Typewriter

Our ordinary speech is full of poetry: "She had eyes as deep as the ocean." "The kitchen looks like a cyclone hit it." "My mother's voice could wake the dead." Few of us write poetry, but many of us made up poems when we were children. I was no exception, and I expect that you, my readers, were not exceptions either. I'd like to tell you a little about how I came to write poems and then open the possibility to you.

I consider it great good fortune that I learned about poetry young. In a prophetic baby photograph, I'm holding Robert Louis Stevenson's A Child's Garden of Verses. I couldn't read then; that came later, in church. I can still see the black letters making the words I followed across the white pages as we sang hymns, or as my father, who was a minister, read aloud lessons and psalms. It was from psalms I first learned that poetry is more than just rhyming words or lines that stop halfway across the page. In psalms, rock turns to water, mountains smoke with a fire of thorns and melt like wax. "All the night make I my bed to swim; I water my couch with my tears," reads Psalm 6. I looked forward to church, and that spoken language, as a place free of the noisy chaos at home, where I was the oldest of a brood that eventually grew to nine.

When I was 15, my English teacher, Miss Wells, asked each of us to write a poem. I wrote about the shoot of a daffodil breaking from earth in early spring. I can still see bright green contrasting with the rich black soil. I forgot that poem when I wrote in college; there I imitated what I read, trying to rhyme like Shakespeare, using high-flown language like Keats, and dropping capital letters like e.e. cummings. It was not until my twenties that I learned poems could come out of my ordinary young female life.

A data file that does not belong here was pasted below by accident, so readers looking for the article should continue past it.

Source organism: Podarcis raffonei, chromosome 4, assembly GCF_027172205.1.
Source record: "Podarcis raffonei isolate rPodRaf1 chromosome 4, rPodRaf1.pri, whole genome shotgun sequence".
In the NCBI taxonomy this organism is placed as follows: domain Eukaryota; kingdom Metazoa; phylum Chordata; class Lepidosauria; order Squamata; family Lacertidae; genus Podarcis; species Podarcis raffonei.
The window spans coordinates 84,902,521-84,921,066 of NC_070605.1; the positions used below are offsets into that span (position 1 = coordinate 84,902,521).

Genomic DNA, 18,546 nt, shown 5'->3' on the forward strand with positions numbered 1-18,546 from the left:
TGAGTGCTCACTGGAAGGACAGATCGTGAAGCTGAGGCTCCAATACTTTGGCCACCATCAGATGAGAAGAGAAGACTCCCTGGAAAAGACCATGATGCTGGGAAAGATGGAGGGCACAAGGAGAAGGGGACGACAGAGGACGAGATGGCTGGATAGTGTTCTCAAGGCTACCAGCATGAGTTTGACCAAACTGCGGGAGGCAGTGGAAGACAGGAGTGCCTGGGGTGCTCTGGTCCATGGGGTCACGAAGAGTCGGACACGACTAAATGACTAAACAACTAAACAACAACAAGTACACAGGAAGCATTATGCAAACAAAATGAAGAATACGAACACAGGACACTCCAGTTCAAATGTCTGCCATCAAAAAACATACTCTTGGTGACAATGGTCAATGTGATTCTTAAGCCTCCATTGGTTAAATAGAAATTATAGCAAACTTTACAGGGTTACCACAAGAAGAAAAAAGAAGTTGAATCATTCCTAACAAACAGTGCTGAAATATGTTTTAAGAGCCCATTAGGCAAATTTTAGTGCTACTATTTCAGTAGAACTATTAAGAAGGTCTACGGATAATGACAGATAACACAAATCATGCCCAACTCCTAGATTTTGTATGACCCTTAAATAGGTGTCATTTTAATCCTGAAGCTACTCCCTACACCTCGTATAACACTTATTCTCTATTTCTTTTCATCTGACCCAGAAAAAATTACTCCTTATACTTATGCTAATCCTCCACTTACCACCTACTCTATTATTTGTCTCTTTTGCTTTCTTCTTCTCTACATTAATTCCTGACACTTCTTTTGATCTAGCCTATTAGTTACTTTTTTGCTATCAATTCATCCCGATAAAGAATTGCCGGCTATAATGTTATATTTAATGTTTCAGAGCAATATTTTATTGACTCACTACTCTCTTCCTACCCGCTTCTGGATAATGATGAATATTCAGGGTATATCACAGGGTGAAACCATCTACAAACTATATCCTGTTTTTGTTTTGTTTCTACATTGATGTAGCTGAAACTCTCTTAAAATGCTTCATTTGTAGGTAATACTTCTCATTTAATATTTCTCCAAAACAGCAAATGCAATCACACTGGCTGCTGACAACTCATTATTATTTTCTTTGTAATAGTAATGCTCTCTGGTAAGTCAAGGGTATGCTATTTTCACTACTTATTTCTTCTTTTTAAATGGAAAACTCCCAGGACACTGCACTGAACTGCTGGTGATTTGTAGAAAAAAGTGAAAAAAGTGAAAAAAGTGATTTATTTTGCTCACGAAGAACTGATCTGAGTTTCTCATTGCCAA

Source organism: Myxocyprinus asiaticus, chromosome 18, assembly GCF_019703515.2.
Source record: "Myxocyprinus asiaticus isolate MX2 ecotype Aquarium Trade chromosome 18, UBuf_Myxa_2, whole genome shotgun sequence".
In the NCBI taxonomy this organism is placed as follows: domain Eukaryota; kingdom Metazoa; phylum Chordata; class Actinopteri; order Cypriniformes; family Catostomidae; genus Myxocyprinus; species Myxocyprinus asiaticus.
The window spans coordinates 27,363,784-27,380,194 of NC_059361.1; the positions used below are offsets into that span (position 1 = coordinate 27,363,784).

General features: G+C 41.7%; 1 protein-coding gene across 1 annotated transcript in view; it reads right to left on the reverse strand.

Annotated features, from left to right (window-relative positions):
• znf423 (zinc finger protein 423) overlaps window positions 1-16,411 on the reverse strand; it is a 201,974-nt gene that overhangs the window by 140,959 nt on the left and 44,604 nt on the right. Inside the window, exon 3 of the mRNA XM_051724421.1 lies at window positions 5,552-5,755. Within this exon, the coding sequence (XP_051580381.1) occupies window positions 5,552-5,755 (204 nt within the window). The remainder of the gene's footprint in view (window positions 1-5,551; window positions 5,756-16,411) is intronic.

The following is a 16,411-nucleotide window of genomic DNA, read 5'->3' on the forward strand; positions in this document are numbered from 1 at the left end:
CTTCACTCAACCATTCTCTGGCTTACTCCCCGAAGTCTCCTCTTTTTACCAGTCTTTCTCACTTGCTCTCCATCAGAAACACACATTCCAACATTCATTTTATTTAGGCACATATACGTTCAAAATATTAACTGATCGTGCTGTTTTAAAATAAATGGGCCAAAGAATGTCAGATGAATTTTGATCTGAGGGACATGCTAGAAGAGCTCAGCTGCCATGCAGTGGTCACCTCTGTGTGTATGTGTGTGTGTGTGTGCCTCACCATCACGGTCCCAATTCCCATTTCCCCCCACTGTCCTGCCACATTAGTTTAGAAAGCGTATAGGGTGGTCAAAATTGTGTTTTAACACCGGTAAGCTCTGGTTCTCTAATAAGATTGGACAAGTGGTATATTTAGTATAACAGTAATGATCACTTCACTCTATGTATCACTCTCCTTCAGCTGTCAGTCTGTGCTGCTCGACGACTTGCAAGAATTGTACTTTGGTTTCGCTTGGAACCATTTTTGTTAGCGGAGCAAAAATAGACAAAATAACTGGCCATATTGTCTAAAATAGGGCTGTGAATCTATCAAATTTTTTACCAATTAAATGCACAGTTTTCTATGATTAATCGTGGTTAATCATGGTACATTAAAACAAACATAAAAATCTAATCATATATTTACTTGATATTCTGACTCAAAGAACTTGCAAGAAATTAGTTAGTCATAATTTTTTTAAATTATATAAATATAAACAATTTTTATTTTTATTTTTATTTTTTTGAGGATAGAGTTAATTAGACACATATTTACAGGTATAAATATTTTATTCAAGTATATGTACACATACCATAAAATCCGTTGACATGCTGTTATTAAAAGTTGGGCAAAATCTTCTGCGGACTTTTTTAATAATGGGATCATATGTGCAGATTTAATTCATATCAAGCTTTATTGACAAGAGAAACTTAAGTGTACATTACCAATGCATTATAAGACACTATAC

The year I was 22, I dropped out of graduate school and moved to New York City. "I'm going to write," I told an older woman friend, a writer, when she asked about my plans. I had a job, a hotel, a promised sublet, I told her, and the dream of a novel in my head. Take some of home with you, she advised. She seemed old and wise, so I packed a few of what she called "transitional objects": two tiny antique Persian vases I had inherited and a tattered patchwork quilt from my grandmother, white with lime green circles and bright red stars.

The job was half-time and left hours for writing. I was hanging on to a boyfriend who lived in Chicago, and he had promised to join me. I set up my typewriter on a table in front of the tall French windows. When I sat down to write, nothing came to me but fear. I was 22. I had had an abortion I'd kept secret from my parents. The boyfriend was drunk or stoned whenever I called him; the hotel was filled with strange people. The day I was finally able to write, I kept getting up to make sure the door was locked. Silence, and then everything in the room seemed to vibrate. The chest of drawers hulked forward as if it were about to topple, the Persian vases seemed ominously lit from within, and when I looked at my grandmother's quilt I started to cry.